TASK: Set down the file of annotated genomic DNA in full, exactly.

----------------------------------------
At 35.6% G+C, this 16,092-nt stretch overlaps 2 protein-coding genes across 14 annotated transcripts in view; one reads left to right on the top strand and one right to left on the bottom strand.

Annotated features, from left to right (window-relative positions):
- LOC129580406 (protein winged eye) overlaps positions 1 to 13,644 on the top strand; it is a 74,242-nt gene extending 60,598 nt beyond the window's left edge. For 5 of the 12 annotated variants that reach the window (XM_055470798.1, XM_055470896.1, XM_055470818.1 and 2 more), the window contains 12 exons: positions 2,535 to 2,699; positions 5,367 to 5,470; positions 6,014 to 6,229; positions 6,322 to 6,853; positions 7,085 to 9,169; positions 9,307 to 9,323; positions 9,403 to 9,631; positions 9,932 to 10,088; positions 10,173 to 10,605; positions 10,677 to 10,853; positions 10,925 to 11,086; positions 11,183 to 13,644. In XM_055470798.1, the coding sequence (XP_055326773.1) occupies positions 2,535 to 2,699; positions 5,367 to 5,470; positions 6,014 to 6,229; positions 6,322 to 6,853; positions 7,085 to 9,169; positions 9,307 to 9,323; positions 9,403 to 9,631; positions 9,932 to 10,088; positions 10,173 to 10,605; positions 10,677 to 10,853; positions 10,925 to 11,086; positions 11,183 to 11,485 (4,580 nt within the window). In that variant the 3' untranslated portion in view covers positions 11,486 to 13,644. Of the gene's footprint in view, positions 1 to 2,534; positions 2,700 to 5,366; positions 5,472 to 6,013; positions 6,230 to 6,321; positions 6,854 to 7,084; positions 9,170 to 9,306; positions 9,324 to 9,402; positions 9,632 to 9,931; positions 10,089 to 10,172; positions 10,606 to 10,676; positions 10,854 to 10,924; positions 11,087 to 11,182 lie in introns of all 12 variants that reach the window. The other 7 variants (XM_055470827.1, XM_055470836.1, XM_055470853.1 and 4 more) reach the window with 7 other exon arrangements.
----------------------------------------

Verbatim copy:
At 35.6% G+C, this 16,092-nt stretch overlaps 2 protein-coding genes across 14 annotated transcripts in view; one reads left to right on the top strand and one right to left on the bottom strand.

Annotated features, from left to right (window-relative positions):
- LOC129580406 (protein winged eye) overlaps positions 1 to 13,644 on the top strand; it is a 74,242-nt gene extending 60,598 nt beyond the window's left edge. For 5 of the 12 annotated variants that reach the window (XM_055470798.1, XM_055470896.1, XM_055470818.1 and 2 more), the window contains 12 exons: positions 2,535 to 2,699; positions 5,367 to 5,470; positions 6,014 to 6,229; positions 6,322 to 6,853; positions 7,085 to 9,169; positions 9,307 to 9,323; positions 9,403 to 9,631; positions 9,932 to 10,088; positions 10,173 to 10,605; positions 10,677 to 10,853; positions 10,925 to 11,086; positions 11,183 to 13,644. In XM_055470798.1, the coding sequence (XP_055326773.1) occupies positions 2,535 to 2,699; positions 5,367 to 5,470; positions 6,014 to 6,229; positions 6,322 to 6,853; positions 7,085 to 9,169; positions 9,307 to 9,323; positions 9,403 to 9,631; positions 9,932 to 10,088; positions 10,173 to 10,605; positions 10,677 to 10,853; positions 10,925 to 11,086; positions 11,183 to 11,485 (4,580 nt within the window). In that variant the 3' untranslated portion in view covers positions 11,486 to 13,644. Of the gene's footprint in view, positions 1 to 2,534; positions 2,700 to 5,366; positions 5,472 to 6,013; positions 6,230 to 6,321; positions 6,854 to 7,084; positions 9,170 to 9,306; positions 9,324 to 9,402; positions 9,632 to 9,931; positions 10,089 to 10,172; positions 10,606 to 10,676; positions 10,854 to 10,924; positions 11,087 to 11,182 lie in introns of all 12 variants that reach the window. The other 7 variants (XM_055470827.1, XM_055470836.1, XM_055470853.1 and 4 more) reach the window with 7 other exon arrangements.